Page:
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Columnist Jack Kantor argues that — despite hockey's failure to reach conference finals last season — Cornell's best in the nation defense, led by goaltender Matthew Galajda, should be enough to solidify the Red as the league's best team.

October 10, 2018

KANTOR | The Nation’s Best Defense is Here to Stay

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The 2018 postseason for Cornell men’s ice hockey was disappointing in some respects. After claiming the best record in the ECAC, the national No. 1 ranking — albeit briefly — and even the country’s best defense, the season seemed to fall short after a pair of upsets in the ECAC and NCAA tournaments.

But if one considers what was expected of the Red last year, the season was undoubtedly successful. After starting off last season ranked 15th and third in the national and ECAC polls, respectively, the Red exceeded expectations — at least in the regular season.

As a result, Cornell is now considered to be the best team in the ECAC and the seventh-best team in the nation entering the season, according to the preseason polls.

This may seem like a lot of praise for a team that failed to reach its conference finals or win a game in the NCAAs. But at the end of the day, the squad had a couple bad games that could not have come at a worse time. Playoffs aside, Cornell exhibited prowess over its opponents throughout its campaign last season, specifically on defense, proving to be the No. 1 defense in the nation (1.58 goals allowed per game). Considering that defense will be just as good, if not better, this season, it makes perfect sense why there are such high expectations for the Red.

At the nucleus of the Cornell defense is goaltender Matthew Galajda, who returns to net after a breakout freshman campaign that surprised all. As the netminder for the nation’s best defense, Galajda naturally led the nation with an astounding 1.51 goals allowed average, including nine shutouts (also best in the country). To see dominance and consistency from a collegiate goalie is without a doubt exciting. But to see that from a freshman is truly something else. And while a sophomore slump is always in the cards, it’s likely the first-team All-American will be one of the nation’s best goaltenders again this season.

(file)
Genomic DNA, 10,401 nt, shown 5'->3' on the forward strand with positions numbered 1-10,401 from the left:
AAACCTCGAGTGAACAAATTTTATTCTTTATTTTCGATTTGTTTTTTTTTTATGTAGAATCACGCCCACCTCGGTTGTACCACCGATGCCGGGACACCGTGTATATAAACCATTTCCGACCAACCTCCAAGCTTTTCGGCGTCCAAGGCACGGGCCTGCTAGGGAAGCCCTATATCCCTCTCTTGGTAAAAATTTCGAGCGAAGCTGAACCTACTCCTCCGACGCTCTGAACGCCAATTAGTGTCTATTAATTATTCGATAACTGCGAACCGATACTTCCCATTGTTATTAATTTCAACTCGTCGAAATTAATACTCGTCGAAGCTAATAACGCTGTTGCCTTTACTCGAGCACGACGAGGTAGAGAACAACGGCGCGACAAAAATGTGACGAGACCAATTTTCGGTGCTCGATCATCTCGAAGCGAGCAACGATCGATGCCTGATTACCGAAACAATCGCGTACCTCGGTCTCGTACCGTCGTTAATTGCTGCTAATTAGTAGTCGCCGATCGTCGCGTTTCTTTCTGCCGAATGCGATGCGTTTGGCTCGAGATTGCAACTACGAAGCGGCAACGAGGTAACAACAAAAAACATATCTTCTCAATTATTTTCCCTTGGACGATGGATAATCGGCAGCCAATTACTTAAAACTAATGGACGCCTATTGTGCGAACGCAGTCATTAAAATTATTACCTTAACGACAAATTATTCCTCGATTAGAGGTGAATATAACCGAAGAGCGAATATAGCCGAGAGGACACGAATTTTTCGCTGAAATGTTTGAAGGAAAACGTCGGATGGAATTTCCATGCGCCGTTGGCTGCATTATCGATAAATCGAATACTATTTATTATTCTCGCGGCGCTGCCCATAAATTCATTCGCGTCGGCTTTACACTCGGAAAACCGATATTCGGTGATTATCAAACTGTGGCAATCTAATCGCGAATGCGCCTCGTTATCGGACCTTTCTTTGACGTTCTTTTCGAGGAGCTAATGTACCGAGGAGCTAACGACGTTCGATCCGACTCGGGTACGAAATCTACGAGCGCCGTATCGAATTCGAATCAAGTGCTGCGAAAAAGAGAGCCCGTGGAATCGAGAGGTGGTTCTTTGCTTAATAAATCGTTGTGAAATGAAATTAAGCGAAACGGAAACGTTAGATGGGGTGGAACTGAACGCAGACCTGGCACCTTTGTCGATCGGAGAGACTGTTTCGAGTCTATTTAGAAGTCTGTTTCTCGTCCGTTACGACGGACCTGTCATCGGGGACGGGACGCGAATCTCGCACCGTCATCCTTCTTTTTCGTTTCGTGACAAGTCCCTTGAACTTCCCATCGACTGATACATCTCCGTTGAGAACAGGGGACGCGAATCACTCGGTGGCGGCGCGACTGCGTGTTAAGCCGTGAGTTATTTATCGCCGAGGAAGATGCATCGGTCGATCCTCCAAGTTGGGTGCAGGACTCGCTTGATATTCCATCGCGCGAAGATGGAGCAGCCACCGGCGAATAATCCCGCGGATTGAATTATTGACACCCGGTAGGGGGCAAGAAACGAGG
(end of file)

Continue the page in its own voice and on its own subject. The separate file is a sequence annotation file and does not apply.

In terms of blueliners, Cornell did not lose a single defender from last season’s roster: Alec McCrea, Yanni Kaldis, Matt Nuttle, Brendan Smith, Alex Green, Cody Haiskanen and Matt Cairns. Everyone, and I mean everyone, from the defense is still on the roster (Okay, if you’re really keeping close tabs, backup goaltender Hayden Stewart graduated. But that’s it).

Not only did the nation’s best defense keep all of its players, it added to its plethora of talent. Freshmen Misha Song from China and Joe Leahy from Ontario will join the Red at the blueline this season. If not to add more excitement to the Cornell defense, Song is the first China-born NHL draft pick after he was selected by the New York Islanders in the 6th round of the 2015 NHL Entry Draft.

On top of adding some youth, Cornell will also regain some experience on the defensive end. Senior Ryan Bliss will finally make his return to the roster after missing the last couple seasons to injury. In his most recent season (2015-16), Bliss contributed with 10 points and appeared in the most games of any Cornell defenseman.

Even the forwards for Cornell play a role in maintaining a stifling defense. Cornell managed to concede the least amount of shots on goal because players on both defense and offense put their bodies on the line to block shots, a focus of head coach Mike Schafer. As a result, forward Mitch Vanderlaan was named a finalist for best defensive forward in the ECAC last year. With guys like Vanderlaan still around, the forwards will certainly contribute to a strong defensive effort this season.

It certainly makes it easier to sleep at night knowing your team will likely give up two or less goals on average. Even if there are some minor question marks surrounding the offense with the departure of key goal scorers in Trevor Yates and Anthony Angello, who forwent his senior year to play professionally, the quality of the returning defense makes up for any offensive shortcomings.

It really can’t get much better than this, which is why expectations are as high as they are for Cornell. When a team has the nation’s best defense, keeps every defender, sports an All-American goaltender and even adds some defensive talent in the process, it’s reasonable to expect they can be the league’s best team and a top-10 team in the nation.